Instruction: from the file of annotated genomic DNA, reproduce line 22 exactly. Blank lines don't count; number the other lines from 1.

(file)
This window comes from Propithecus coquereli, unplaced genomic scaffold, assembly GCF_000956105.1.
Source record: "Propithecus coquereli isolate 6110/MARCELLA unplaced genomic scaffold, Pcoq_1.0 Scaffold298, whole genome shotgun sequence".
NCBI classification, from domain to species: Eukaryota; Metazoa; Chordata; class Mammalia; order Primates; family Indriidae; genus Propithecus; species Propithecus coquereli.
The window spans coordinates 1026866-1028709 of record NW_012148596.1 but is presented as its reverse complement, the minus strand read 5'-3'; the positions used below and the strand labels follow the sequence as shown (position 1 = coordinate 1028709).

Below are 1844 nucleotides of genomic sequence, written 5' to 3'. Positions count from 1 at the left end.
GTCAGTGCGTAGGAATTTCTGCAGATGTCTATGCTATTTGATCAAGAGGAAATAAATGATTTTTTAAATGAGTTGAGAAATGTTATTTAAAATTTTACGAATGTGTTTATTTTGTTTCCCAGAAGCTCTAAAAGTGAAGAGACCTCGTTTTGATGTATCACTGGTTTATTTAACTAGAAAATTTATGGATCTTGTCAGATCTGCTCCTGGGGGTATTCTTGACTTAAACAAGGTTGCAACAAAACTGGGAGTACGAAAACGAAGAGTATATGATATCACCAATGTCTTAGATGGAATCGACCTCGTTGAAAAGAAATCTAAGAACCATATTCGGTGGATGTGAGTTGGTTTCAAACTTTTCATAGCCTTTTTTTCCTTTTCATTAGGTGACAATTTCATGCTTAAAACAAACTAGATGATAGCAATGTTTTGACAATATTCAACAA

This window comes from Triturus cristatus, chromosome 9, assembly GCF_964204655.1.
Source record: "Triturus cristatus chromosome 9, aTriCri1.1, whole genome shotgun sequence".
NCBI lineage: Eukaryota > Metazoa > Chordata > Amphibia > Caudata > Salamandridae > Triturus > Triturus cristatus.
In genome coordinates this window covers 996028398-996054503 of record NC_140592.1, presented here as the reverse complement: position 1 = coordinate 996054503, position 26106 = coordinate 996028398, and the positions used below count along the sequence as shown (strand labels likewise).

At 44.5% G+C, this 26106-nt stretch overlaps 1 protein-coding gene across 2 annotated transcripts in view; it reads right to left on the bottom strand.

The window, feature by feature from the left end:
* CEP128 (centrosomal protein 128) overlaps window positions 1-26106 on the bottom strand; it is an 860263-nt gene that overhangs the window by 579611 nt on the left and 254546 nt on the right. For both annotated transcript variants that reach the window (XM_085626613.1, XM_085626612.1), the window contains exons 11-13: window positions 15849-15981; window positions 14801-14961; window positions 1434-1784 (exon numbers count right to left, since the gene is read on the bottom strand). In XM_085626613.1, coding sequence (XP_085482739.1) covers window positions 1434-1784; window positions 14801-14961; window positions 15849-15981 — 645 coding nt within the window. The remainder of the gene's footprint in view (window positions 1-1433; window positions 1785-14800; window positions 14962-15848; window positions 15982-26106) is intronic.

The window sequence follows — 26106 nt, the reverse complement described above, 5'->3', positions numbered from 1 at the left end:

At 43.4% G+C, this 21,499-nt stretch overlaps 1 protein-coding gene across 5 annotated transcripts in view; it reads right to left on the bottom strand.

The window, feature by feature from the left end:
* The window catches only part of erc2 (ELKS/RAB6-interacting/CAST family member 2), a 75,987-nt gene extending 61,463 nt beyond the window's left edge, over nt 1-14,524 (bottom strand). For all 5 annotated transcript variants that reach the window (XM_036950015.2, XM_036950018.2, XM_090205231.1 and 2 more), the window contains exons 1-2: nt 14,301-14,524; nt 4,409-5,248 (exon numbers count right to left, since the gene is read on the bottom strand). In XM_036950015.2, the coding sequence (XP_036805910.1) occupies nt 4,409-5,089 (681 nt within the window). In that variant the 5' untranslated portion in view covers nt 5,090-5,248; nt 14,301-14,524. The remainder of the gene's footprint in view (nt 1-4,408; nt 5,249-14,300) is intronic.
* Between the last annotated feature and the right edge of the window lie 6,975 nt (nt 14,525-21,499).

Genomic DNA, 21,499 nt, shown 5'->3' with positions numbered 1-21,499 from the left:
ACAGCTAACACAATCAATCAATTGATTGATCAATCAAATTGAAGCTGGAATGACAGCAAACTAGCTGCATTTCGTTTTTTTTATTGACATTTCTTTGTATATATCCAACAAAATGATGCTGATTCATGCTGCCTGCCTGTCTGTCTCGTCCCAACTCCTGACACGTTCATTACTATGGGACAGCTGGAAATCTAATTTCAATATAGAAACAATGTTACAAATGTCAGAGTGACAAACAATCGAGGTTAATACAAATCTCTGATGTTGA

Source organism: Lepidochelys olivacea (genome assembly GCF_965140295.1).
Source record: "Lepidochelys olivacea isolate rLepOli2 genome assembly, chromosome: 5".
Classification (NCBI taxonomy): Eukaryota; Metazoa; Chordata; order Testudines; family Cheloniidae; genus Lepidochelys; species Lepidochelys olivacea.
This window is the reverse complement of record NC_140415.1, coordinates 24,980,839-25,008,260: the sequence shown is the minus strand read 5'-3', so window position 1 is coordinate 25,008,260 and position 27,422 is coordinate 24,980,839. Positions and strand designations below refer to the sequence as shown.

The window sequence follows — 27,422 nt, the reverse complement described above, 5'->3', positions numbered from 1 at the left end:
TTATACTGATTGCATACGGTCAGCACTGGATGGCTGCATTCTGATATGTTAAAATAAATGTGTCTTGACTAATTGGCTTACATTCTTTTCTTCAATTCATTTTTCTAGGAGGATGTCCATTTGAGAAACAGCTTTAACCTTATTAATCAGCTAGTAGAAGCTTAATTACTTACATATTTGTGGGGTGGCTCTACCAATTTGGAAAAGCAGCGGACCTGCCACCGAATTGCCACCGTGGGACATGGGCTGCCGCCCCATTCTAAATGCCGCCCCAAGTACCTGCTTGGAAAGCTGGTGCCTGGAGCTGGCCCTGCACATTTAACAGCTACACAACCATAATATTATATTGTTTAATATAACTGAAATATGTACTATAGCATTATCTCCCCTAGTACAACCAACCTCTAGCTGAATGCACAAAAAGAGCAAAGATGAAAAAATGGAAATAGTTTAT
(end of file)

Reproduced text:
Source record: "Lepidochelys olivacea isolate rLepOli2 genome assembly, chromosome: 5".